The Shiite-led Iraqi government is trying to force a demographic change in 500 Kurdish villages across northern Iraq’s disputed Kirkuk province, arming and resettling thousands of Shiite Arabs in the region, a Kurdish mayor reportedly claimed this week.
Backed by Iran-allied Shiite militias in October 2017, the Iraqi military overran Kirkuk after Kurds in the semi-autonomous Kurdistan Regional Government (KRG) overwhelmingly approved an independence referendum.
In the wake of Kirkuk’s fall to Baghdad, Luqman Hussein, the mayor of the Sargaran subdistrict of the Dibis district in Kirkuk, repeatedly warned that Baghdad is trying to impose “Arabization” against the local Kurds through the Iraqi government-appointed governor of the region.
Goran Abdulla, a Kirkuk-based Kurdish activist, told Kurdistan 24 that following the Oct. 16 events, Baghdad-appointed provincial Gov. Rakan Saeed “has led a systematic process of Arabization and Shiafication of the contested region.”
Both Baghdad and the KRG claim ownership of Kirkuk.
“Since the Oct. 16 events, the Baghdad-imposed governor of Kirkuk brought thousands of Arabs to the Dibis and Sargaran areas,” the Kurdish mayor declared in a statement issued Tuesday, noting that the Iraqi government has armed and resettled in the Kurdish villages, Kurdistan 24 reports.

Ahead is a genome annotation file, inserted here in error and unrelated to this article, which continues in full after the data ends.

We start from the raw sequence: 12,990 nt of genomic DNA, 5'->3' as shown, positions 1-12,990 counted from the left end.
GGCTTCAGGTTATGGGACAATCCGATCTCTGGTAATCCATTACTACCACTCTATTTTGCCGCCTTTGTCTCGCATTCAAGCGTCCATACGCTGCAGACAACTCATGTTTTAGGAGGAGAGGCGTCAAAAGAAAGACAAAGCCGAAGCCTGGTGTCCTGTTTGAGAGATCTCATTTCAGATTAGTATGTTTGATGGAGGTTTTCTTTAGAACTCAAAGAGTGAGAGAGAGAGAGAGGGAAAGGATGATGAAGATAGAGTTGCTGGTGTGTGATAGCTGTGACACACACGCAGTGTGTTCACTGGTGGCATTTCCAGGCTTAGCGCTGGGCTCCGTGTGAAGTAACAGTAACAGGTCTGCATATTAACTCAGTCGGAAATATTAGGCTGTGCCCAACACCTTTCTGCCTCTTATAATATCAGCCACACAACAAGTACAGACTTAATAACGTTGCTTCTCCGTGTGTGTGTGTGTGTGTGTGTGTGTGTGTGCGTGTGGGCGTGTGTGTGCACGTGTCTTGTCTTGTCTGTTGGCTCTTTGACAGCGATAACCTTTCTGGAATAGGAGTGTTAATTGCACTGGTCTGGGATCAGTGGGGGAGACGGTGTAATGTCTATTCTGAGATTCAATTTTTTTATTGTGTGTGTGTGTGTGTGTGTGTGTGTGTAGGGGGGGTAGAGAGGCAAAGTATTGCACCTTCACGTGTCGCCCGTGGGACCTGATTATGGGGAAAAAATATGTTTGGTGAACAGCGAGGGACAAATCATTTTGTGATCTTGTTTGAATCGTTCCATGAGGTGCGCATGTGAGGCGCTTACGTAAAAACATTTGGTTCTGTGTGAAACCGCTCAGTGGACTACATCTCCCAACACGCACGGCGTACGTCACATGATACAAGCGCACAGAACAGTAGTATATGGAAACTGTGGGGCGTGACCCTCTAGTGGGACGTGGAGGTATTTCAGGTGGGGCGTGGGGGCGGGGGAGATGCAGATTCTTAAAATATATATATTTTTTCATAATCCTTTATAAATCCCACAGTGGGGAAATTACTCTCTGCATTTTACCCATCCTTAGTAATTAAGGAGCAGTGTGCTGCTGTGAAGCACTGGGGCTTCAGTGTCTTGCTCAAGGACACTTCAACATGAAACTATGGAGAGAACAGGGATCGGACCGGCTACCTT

The mayor for months has accused Baghdad of bringing Arabs into Kirkuk and allowing them to seize land.
“Hussein claimed 500 Kurdish villages in the areas of Dibis, Sargaran, Perde, Hasar, Shwan, Laylan, Trkalan, Daquq, and Topzawa face the threat of Arabization by the local authorities in Kirkuk Province,” Kurdistan 24 reports.
Echoing Hussein, Abdulla reportedly cautioned, “The resettling of 17,640 Arab families to Kirkuk city center threatens to change the demography of the city … noting that 3,024 of those families were brought from outside of the province.”
In January, Hussein accused Shite Iraqi Prime Minister Haider al-Abadi of backing “Arabization policies against the Kurdish population in Kirkuk.”
For months now, Hussein has been urging the KRG to take action against the “Arabization” of Kirkuk, historically home to a diverse population of Kurds, Arabs, Turkmen, and other groups.
Except for Israel, all Middle Eastern countries and the United States came out against the KRG’s efforts to break away from Baghdad and become an independent state.
Historically, neighboring Iran, Turkey, and Syria have all opposed Iraqi Kurdistan independence as they fear the desire for a sovereign state would spread to their own Kurdish populations.
Syrian Kurds have also accused Ankara of imposing “Arabization” in northern Syria, which borders Turkey.